Quirimbas National Park: A sad story from The Elephant Ambassador | WWF Mozambique

Quirimbas National Park: A sad story from The Elephant Ambassador

Posted on
23 April 2013
Taratibo, Cabo Delgado (March, 2013) -  Mr. Jacobus J Von Landsberg has been living in Taratibo for 22 years. Taratibo is a bush camp in a 35,000 ha concession inside Quirimbas National Park, in Cabo Delgado province. He calls himself the “Ambassador for the Elephants”: in his concession he has been in touch with several herds that total more than 100 elephants. This was until 14 months ago, because in the last 14 months, 85 elephants were killed. Mothers, youngsters, baby elephants, indiscriminately. Jacob’s camp is now a cemetery of the elephant jaws he collects from the carcasses, to show the world, so that we do not forget. There are jaws of adults, jaws of juveniles, jaws of babies. “Some were born when the pregnant mother was killed. Youngsters are mostly killed so that the mothers do not run away and become easy targets for the poachers”. Jacobs explained visibly sad and full of emotion.

One of the saddest stories is the one jaw of the mommy elephant, her molars with signs of wear and tear, together with the jaw of her baby elephant, “it is most probably the last baby the old mother was having, their life terminated together by a cash of AKM bullets. Such an undignifying way of dying”, he murmurs,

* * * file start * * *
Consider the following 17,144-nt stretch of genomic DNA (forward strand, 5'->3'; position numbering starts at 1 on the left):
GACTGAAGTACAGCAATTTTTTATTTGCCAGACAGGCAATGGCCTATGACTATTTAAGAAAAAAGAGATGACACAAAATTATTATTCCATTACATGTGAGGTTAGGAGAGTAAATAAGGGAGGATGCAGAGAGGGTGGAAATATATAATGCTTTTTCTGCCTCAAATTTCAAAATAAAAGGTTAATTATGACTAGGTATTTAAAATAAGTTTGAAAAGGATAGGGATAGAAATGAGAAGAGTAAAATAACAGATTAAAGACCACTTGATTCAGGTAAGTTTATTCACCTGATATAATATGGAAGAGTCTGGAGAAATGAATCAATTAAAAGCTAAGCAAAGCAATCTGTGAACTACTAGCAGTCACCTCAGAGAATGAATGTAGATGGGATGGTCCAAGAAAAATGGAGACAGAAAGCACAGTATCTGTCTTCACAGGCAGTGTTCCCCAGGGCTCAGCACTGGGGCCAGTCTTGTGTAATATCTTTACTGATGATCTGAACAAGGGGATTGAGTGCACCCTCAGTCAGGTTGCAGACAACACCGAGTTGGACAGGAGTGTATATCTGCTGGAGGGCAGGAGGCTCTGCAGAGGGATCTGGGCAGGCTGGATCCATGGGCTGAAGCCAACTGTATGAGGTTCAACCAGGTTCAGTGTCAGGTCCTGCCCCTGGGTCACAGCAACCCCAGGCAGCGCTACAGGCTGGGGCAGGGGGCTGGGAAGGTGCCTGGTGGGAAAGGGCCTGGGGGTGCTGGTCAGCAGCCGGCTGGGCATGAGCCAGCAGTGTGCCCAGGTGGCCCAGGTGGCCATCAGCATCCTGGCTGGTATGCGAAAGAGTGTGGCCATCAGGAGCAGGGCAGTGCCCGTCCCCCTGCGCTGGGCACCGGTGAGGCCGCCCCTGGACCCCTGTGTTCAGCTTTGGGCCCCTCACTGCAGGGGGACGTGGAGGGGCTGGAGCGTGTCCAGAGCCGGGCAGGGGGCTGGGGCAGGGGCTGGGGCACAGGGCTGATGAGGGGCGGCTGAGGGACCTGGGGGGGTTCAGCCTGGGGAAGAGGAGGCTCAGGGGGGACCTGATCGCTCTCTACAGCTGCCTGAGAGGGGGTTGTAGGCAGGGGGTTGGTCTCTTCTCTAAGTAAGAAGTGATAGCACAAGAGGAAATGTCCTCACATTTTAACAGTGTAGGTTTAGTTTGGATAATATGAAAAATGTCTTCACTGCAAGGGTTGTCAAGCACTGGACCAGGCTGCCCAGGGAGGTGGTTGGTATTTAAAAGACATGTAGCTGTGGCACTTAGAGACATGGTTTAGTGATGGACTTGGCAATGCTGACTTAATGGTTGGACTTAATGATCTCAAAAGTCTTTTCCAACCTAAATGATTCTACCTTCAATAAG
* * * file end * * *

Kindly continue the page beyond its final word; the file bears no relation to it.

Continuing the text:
Jacob says he may not be an Ambassador for much longer.“sooner, there won’t be any elephants to work for”. But he keeps talking, showing us. There is this hole  was built in the road, the work of fof poachers hunting the elephants. The elephant that fells did  not survive; it is was  killed by fire, burning leaves and firewood thrown on the top of him in the hole. “Not only elephants are hunted to extension for their ivory, they die agonizing deaths” he said. And the survivors, Jacob’s say, mostly youngster, are roaming around, aimlessly, with no adult memory to identify the routes and the sources of water, they may die of starvation, if not killed by the poachesr.

The number of elephants in this area has been steadily increasing since the end of the war in Mozambique, in the 90’s. Then, in 2002, the Qurimbas National Park was created and part of Jacob’s concession ended up inside the Park. He promptly partnered with the Park in the control and management of the area. The number of elephants kept growing. Now the situation is like no other. . Poachers have sophisticated networks of informants, a lot of money is being available so that the incentives pay for the risks, guns and ammunition are readily available. The poachers are better armed than the Park rangers, bureaucracy interfering with the quality of law enforcement. But it is also true that law enforcement was weak and no appropriate systems were put in place.

With a new and experienced Park Warden in place, there are all signs that the tide is going to be turned. Before it is too late.


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